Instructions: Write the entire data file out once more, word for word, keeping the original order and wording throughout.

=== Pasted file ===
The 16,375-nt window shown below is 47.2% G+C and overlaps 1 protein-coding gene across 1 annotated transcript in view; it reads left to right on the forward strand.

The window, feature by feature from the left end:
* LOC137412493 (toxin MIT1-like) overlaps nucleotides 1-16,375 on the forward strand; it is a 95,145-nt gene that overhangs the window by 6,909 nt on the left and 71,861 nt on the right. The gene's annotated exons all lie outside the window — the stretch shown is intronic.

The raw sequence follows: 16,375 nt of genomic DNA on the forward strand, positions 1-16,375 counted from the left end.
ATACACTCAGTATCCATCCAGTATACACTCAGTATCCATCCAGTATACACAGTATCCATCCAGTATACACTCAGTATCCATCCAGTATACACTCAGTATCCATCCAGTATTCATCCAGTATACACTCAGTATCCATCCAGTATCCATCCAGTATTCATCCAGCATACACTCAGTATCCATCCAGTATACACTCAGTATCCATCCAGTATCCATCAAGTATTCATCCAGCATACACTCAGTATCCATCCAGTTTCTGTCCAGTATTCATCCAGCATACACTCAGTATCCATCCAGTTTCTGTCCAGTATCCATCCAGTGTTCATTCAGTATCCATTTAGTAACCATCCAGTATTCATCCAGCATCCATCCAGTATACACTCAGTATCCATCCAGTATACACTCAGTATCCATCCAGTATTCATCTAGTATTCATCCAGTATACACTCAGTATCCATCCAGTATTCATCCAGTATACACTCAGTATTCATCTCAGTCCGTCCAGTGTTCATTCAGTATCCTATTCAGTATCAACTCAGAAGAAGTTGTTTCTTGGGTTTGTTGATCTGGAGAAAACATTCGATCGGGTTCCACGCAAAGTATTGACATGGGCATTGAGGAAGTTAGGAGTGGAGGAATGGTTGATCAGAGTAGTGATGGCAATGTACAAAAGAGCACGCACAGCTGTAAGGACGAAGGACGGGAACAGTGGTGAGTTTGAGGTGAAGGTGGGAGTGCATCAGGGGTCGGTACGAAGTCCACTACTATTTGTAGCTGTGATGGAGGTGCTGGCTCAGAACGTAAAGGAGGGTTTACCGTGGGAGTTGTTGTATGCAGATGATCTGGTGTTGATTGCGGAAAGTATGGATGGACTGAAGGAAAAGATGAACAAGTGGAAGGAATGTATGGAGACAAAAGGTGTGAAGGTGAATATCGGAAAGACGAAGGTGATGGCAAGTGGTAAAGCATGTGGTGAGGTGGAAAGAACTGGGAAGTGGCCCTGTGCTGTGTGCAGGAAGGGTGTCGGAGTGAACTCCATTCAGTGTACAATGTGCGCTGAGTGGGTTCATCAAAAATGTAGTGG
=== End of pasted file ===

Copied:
The 16,375-nt window shown below is 47.2% G+C and overlaps 1 protein-coding gene across 1 annotated transcript in view; it reads left to right on the forward strand.

The window, feature by feature from the left end:
* LOC137412493 (toxin MIT1-like) overlaps nucleotides 1-16,375 on the forward strand; it is a 95,145-nt gene that overhangs the window by 6,909 nt on the left and 71,861 nt on the right. The gene's annotated exons all lie outside the window — the stretch shown is intronic.

The raw sequence follows: 16,375 nt of genomic DNA on the forward strand, positions 1-16,375 counted from the left end.
ATACACTCAGTATCCATCCAGTATACACTCAGTATCCATCCAGTATACACAGTATCCATCCAGTATACACTCAGTATCCATCCAGTATACACTCAGTATCCATCCAGTATTCATCCAGTATACACTCAGTATCCATCCAGTATCCATCCAGTATTCATCCAGCATACACTCAGTATCCATCCAGTATACACTCAGTATCCATCCAGTATCCATCAAGTATTCATCCAGCATACACTCAGTATCCATCCAGTTTCTGTCCAGTATTCATCCAGCATACACTCAGTATCCATCCAGTTTCTGTCCAGTATCCATCCAGTGTTCATTCAGTATCCATTTAGTAACCATCCAGTATTCATCCAGCATCCATCCAGTATACACTCAGTATCCATCCAGTATACACTCAGTATCCATCCAGTATTCATCTAGTATTCATCCAGTATACACTCAGTATCCATCCAGTATTCATCCAGTATACACTCAGTATTCATCTCAGTCCGTCCAGTGTTCATTCAGTATCCTATTCAGTATCAACTCAGAAGAAGTTGTTTCTTGGGTTTGTTGATCTGGAGAAAACATTCGATCGGGTTCCACGCAAAGTATTGACATGGGCATTGAGGAAGTTAGGAGTGGAGGAATGGTTGATCAGAGTAGTGATGGCAATGTACAAAAGAGCACGCACAGCTGTAAGGACGAAGGACGGGAACAGTGGTGAGTTTGAGGTGAAGGTGGGAGTGCATCAGGGGTCGGTACGAAGTCCACTACTATTTGTAGCTGTGATGGAGGTGCTGGCTCAGAACGTAAAGGAGGGTTTACCGTGGGAGTTGTTGTATGCAGATGATCTGGTGTTGATTGCGGAAAGTATGGATGGACTGAAGGAAAAGATGAACAAGTGGAAGGAATGTATGGAGACAAAAGGTGTGAAGGTGAATATCGGAAAGACGAAGGTGATGGCAAGTGGTAAAGCATGTGGTGAGGTGGAAAGAACTGGGAAGTGGCCCTGTGCTGTGTGCAGGAAGGGTGTCGGAGTGAACTCCATTCAGTGTACAATGTGCGCTGAGTGGGTTCATCAAAAATGTAGTGG